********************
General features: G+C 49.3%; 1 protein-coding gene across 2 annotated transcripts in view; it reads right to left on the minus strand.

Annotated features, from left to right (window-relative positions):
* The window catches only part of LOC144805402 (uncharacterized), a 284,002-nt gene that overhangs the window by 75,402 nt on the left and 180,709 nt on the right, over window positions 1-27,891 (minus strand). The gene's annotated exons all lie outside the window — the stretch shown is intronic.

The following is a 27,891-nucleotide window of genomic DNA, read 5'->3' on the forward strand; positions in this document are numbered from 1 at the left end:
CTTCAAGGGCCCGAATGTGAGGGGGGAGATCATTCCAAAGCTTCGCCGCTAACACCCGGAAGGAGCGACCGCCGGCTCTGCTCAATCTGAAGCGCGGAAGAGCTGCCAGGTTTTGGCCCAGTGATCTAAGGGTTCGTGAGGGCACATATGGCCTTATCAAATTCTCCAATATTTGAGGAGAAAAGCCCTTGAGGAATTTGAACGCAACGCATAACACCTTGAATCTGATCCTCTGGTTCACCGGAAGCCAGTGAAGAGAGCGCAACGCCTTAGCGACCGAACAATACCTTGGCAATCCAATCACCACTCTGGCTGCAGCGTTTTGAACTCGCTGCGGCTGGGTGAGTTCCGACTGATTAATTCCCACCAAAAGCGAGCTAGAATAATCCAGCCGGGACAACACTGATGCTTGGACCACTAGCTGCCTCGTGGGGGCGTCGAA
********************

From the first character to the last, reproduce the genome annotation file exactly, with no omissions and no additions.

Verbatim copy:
General features: G+C 49.3%; 1 protein-coding gene across 2 annotated transcripts in view; it reads right to left on the minus strand.

Annotated features, from left to right (window-relative positions):
* The window catches only part of LOC144805402 (uncharacterized), a 284,002-nt gene that overhangs the window by 75,402 nt on the left and 180,709 nt on the right, over window positions 1-27,891 (minus strand). The gene's annotated exons all lie outside the window — the stretch shown is intronic.

The following is a 27,891-nucleotide window of genomic DNA, read 5'->3' on the forward strand; positions in this document are numbered from 1 at the left end:
CTTCAAGGGCCCGAATGTGAGGGGGGAGATCATTCCAAAGCTTCGCCGCTAACACCCGGAAGGAGCGACCGCCGGCTCTGCTCAATCTGAAGCGCGGAAGAGCTGCCAGGTTTTGGCCCAGTGATCTAAGGGTTCGTGAGGGCACATATGGCCTTATCAAATTCTCCAATATTTGAGGAGAAAAGCCCTTGAGGAATTTGAACGCAACGCATAACACCTTGAATCTGATCCTCTGGTTCACCGGAAGCCAGTGAAGAGAGCGCAACGCCTTAGCGACCGAACAATACCTTGGCAATCCAATCACCACTCTGGCTGCAGCGTTTTGAACTCGCTGCGGCTGGGTGAGTTCCGACTGATTAATTCCCACCAAAAGCGAGCTAGAATAATCCAGCCGGGACAACACTGATGCTTGGACCACTAGCTGCCTCGTGGGGGCGTCGAA